by Melissa Hassard
Forensic pathology: The “goodbye” lesion that a bullet or other projectile causes when leaving the body; EWs are often larger than the entrance wound, due to tumbling and deformation of the bullet.
Growing up in the south, everyone’s father had a gun — weapons were always around but generally took the form of mysterious closets we kids weren’t allowed in. In college, I dated a hunter and his family took very seriously their responsibility for life and safety, and I think of them often when discussing responsible gun legislation proposed by President Obama and Senate leaders with friends and strangers, and their influence on me is probably the basis for the respectful tone I keep when disagreeing. But violence and the potential for gun-related violence or accidents have followed me throughout my life.
When I was nine or ten, my best friend’s stepdad awoke in the middle of the night to hear an intruder moving about the house. In the dark, he reached for his handgun and took aim toward the noise in the hallway. His wife appeared then, in front of him, a glass of water in her hand — terrified to come face to face with her husband pointing a gun at her. Luckily, he had the presence of mind to relax his grip and put the gun down. All of us kids talked about it the next day. By breakfast, the mother had moved beyond upset and scared, and was furious with her husband.
A few years later when I was a teenager, my father decided he wanted a divorce. When my mother couldn’t imagine a life without him and was uncooperative, he reached for his gun, and over the course of a weekend held her captive. He did all sorts of unspeakable things to her, keeping a gun to her head the entire time, until he finally, on the third day, fell asleep. She escaped to a friend’s house, and on Monday found an apartment and filed a police report.
My uncle, a well-loved and talented musician and music teacher, would drive home late at night across Raleigh from restaurant and club gigs he played with his band. He would often stop at a convenient store late for something to eat. One summer night in the 80′s, he unknowingly entered a store during an armed robbery. The thief had managed to come around behind my uncle and was about to make his escape when he called from behind, with a hand on the door, “Don’t turn around.” Reflexively, Jerry turned to see who had spoken to him. He was shot and killed immediately. He left behind a beautiful wife and daughter who still miss him terribly to this day.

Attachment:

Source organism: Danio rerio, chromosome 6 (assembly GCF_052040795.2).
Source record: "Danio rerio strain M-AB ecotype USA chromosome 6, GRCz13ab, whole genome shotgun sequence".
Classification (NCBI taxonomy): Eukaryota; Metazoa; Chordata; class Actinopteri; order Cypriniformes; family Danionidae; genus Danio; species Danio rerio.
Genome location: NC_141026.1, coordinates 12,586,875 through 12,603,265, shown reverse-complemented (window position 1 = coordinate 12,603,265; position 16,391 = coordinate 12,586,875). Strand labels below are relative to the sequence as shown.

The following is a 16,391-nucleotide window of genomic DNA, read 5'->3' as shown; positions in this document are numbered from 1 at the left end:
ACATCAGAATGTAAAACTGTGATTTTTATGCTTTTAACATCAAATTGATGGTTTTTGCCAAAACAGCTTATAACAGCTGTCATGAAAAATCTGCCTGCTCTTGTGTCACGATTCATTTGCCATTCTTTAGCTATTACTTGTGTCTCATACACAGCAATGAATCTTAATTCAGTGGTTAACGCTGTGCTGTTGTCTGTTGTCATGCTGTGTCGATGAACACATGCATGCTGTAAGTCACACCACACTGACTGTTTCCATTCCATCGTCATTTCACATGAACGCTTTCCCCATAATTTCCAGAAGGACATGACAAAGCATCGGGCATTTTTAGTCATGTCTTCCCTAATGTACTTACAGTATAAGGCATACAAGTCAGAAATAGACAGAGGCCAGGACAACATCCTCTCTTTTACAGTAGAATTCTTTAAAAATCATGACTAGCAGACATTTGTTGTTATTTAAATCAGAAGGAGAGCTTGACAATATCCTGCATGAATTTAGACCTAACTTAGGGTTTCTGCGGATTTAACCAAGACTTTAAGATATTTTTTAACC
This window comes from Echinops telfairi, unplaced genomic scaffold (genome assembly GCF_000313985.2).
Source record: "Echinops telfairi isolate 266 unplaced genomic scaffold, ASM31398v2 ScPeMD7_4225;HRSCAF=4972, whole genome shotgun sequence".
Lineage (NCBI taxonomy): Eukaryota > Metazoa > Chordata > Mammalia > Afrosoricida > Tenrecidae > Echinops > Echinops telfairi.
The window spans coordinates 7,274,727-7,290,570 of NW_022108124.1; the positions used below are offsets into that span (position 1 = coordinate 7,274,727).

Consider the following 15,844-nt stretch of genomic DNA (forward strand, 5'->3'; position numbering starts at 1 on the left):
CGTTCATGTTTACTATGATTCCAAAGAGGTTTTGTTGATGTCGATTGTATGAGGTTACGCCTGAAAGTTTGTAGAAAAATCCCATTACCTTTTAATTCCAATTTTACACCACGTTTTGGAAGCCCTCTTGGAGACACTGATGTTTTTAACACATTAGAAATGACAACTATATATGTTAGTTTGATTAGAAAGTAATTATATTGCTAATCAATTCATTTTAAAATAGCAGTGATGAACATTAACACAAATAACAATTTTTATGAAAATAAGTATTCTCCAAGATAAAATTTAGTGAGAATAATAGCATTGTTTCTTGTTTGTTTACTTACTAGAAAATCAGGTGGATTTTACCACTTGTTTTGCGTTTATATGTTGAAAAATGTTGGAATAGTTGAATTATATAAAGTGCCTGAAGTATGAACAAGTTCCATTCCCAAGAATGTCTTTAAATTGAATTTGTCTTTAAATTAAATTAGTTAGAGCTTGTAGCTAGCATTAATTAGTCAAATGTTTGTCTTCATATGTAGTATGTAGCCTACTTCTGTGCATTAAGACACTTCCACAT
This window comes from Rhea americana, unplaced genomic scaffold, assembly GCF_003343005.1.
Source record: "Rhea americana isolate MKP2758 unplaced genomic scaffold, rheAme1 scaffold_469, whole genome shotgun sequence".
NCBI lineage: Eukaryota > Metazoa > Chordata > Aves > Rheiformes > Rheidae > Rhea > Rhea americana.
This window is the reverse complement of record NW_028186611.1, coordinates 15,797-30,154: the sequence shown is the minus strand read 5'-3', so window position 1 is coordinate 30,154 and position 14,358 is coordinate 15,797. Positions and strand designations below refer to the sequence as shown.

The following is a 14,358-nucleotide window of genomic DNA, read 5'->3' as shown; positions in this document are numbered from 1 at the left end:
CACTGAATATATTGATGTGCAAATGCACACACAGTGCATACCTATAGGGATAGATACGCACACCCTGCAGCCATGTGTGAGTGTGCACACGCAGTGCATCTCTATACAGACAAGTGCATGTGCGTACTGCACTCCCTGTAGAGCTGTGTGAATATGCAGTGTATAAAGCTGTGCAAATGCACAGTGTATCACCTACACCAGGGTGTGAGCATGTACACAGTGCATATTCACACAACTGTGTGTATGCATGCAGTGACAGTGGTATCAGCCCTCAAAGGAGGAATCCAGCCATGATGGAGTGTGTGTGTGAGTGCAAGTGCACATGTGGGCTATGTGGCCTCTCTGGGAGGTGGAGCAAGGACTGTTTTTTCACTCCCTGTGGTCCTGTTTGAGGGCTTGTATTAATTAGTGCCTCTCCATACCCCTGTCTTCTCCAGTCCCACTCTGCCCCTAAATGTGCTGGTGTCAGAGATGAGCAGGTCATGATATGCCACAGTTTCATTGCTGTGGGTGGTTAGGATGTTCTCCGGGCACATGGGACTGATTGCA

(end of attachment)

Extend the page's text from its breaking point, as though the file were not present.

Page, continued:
“Before I tell you how the NRA and our members are going to Stand And Fight politically and in the courts, let’s acknowledge that all over this country, tens of millions of Americans are already preparing to Stand And Fight to protect their families and homes. These good Americans are prudently getting ready to protect themselves.”
— Wayne LaPierre, Stand and Fight
From the day of the shooting until today, this is the first detailed account of Newtown that I have found at a time and place I was able to bring myself to read:
Lanza shot his way into the school through the glass windows at the front entrance and turned left toward the first-grade classrooms. He almost immediately encountered Principal Dawn Hochsprung and school psychologist Mary Scherlach, who ran into the hallway from a meeting room, which would have been on Lanza’s right. He shot them both to death immediately.
Sources said that the two teachers who were injured were hit by ricochet bullets from that initial burst of gunfire. [ … ]
Lanza first skipped Victoria Soto’s room and entered the classroom taught by substitute teacher Lauren Rousseau.
Lanza killed all but one student in Rousseau’s class, where the children were massed together in a back corner of the room trying to get into a bathroom. One girl escaped because she played dead and ran out of the room after Lanza left.
Lanza then backtracked to Soto’s room.
— As reported at courant.com
What do our children think of all of this? The terrible event itself, the impassioned mothers making phone calls, the neighbors arguing when they never have before, and far away in Washington, on the floor of a large room, someone else decides.
The day has arrived in America when it is all too easy to obtain a weapon of mass destruction, as easy to pick up as a dozen eggs and gallon of milk, not quite as difficult as Sudafed —
“It’s not a very practical thing to do and you’ll have a lot of inconvenience to law-abiding citizens at the same time you’re not going to keep many weapons out of the hands of people who are misusing them,” said Bob Goodlatte, House Judiciary Chair, on requiring background checks for all gun sales.
… and pro-gun interest groups have twitchy trigger fingers. In the days before the Senate began its debate, the rhetoric was ratcheting up to a level of extreme irresponsibility. And from the top of the NRA and all the way down.
“It’s going to be a very rough and very ugly battle. Fortunately, our enemy doesn’t have any guns and they don’t know how to use them,” said NRA President David Keene, on new federal and state gun regulations.
Sources said that Lanza’s shooting spree lasted less than five minutes and that he fired 152 bullets while making his way through two classrooms in the elementary school. — courant.com
“We have so much to be proud of as gun owners, shooters and freedom lovers. That pride, especially when it’s not hidden in the closet, is itself a form of protection for the Second Amendment.
“We will not surrender. We will not appease. We will buy more guns than ever. We will use them for sport and lawful self-defense more than ever. We will grow the NRA more than ever. And we will be prouder than ever to be freedom-loving NRA patriots. And with your help, we will ensure that the Second Amendment remains America’s First Freedom. “
— Wayne LaPierre, Stand and Fight
“vince, March 3, 2013 at 9:56 pm